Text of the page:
Some of you know that last year, my friend Preston and I started pondering theology out loud in letters. He writes on Tuesdays, I write on Thursdays, and we wander through Gossip Girl and workloads and grace and mystery and espresso. Won’t you join us? You can read his last letter to me here.
First of all: MUMFORD. Mumford. MUMFORD.
Second of all: I’m still not over that Bon Iver concert. I can still hear Holocene echoing in corners of my day. I think it might be one of those concerts that changes you so deeply that you never shake it. It’s something about Holocene. The ache and the insistence.
You ask how we know we’re right, and we both know this: we don’t know. There isn’t a knowing. Not really. Not the way we wish, the way of tight logic or empirical plot points.
We know in all the ways you can’t quantify, the ways of songs that burst your ribcage open with singing, sign language that makes you miss a friend living far away, the sign of the Cross made on a Sunday morning in the ordinary way, and the violent grace of Friday night movies and solitude and wondering. We know the story by living inside it.
Tonight I remembered why I’d rather that – the uncertainty of living inside this story, the pull of doubt and the rush of reassurance, the twists and turns that makes us wonder if randomness and purpose really can collide. Tonight I helped my youngest brother with his math homework.
I haven’t done algebra in years, Preston. Most of this feels completely foreign to me, like a country I haven’t seen in years, whose language I can’t speak. I pick my way through letters attached to numbers and symbols, erased half of our family calendar on the whiteboard in my anxious left-handed scribbling.
I did it standing barefoot in the kitchen in yoga shorts. My brother stared into the book, eyes wide with fear. Math is never easy. Math is mystery. It’s things that mean other things and relationships described so carefully and precisely that one mistake, a simple one, and it’s suddenly ten steps later and your number is negative and six times what it should be. I think I cried before or after every math test in high school, convinced it was the end of me. I loved it and feared it. I wanted to be naturally good at it, like those people who could look at numbers and tell you how they are related and if you multiply numbers three and five by number 7 and square root and something… and something else… and see? They all mean this.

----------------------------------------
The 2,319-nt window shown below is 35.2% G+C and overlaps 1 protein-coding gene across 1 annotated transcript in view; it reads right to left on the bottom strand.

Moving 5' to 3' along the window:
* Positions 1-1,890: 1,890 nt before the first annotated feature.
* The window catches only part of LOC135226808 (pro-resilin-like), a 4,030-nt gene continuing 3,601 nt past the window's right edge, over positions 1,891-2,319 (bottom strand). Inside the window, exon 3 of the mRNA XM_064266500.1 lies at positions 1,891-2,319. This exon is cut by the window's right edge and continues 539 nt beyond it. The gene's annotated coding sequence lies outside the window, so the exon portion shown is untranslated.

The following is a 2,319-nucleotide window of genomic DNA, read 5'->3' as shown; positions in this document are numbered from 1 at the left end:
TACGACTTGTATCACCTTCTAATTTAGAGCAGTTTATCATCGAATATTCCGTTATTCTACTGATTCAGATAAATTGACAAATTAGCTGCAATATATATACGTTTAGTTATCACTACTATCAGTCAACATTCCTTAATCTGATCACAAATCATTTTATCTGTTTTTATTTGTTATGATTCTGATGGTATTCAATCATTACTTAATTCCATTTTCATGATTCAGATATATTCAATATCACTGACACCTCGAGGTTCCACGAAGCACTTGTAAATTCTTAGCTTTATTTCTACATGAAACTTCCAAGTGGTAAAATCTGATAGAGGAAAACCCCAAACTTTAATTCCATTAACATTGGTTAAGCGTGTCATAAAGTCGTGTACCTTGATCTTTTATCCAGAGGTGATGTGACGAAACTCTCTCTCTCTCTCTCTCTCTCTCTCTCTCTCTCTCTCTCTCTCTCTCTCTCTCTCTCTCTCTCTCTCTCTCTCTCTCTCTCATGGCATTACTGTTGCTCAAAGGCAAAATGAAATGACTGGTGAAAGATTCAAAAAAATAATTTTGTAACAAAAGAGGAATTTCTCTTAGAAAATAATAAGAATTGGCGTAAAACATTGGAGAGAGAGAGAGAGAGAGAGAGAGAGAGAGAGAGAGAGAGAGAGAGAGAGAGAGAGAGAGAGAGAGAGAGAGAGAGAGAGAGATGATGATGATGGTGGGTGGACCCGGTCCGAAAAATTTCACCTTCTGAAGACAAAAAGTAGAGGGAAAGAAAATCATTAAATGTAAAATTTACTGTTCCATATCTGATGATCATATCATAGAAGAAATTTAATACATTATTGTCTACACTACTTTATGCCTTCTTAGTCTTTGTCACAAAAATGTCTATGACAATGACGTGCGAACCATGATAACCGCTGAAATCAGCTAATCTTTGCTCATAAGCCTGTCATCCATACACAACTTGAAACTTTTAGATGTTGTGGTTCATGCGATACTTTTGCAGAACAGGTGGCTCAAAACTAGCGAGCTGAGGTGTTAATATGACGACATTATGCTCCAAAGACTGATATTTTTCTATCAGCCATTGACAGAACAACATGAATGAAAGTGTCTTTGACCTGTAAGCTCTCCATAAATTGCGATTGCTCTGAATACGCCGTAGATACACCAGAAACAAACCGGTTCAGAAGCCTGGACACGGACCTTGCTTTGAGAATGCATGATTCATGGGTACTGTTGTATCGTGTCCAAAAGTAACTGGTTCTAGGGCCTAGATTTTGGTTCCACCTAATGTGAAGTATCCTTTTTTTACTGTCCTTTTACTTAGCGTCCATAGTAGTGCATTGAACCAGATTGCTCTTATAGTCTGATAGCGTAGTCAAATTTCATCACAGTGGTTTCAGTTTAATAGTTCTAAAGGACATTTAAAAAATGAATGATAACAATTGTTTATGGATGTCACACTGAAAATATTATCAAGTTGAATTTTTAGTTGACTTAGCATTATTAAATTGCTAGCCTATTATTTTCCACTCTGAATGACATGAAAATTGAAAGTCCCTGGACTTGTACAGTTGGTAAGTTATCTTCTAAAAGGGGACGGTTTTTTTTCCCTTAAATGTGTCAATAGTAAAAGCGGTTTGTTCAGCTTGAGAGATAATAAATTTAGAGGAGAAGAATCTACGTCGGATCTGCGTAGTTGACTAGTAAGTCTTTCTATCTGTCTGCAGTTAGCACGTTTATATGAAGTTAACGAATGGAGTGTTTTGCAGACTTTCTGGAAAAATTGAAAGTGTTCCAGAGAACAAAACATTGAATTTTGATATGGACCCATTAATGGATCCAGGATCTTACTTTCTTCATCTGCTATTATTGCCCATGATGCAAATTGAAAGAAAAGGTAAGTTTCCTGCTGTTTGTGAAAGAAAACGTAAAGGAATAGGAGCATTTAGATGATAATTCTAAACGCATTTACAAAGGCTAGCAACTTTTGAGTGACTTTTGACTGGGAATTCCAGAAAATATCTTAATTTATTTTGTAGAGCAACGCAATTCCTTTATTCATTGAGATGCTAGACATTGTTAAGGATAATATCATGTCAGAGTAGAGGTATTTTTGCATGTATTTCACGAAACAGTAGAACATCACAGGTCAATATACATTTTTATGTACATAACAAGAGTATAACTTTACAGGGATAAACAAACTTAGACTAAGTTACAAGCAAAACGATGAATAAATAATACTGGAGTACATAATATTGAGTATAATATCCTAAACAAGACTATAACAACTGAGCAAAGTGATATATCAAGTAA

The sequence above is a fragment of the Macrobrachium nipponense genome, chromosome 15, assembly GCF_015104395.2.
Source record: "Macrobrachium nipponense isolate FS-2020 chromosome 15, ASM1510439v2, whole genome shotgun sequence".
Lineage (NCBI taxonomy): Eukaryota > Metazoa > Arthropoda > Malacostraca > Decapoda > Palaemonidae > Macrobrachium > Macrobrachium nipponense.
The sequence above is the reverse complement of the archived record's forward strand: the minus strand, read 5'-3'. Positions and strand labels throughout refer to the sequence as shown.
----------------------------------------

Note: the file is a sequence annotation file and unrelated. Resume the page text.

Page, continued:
But tonight it wasn’t about my strange love/hate relationship with math. It wasn’t about whether I understood the logical precision. It wasn’t even about whether my numbers fit neatly into their prescribed boxes.
It was just about love.
It was just me in my yoga shorts and my brother with his wide eyes and tightly gripped pencil. Just a family whiteboard, smudged left handed scribble, the mysterious meaning of functions, and the knowledge that I was not supposed to go anywhere, do anything, be anything, but my sister to my brother. I wasn’t supposed to work on a blog post or read an intellectual sounding article. My whole self was supposed to stand in the kitchen doing math with my brother.
Because this is the world God has made: where meaning is mystery, where we make families and live in them, where music breaks us open and sews us back up. Where you walk to the water listening to Mumford and I stand in the kitchen doing algebra.
And through it all is the story we can’t prove except by our hearts, which pour out love.
Grace, and peace to pour out more than you think you have,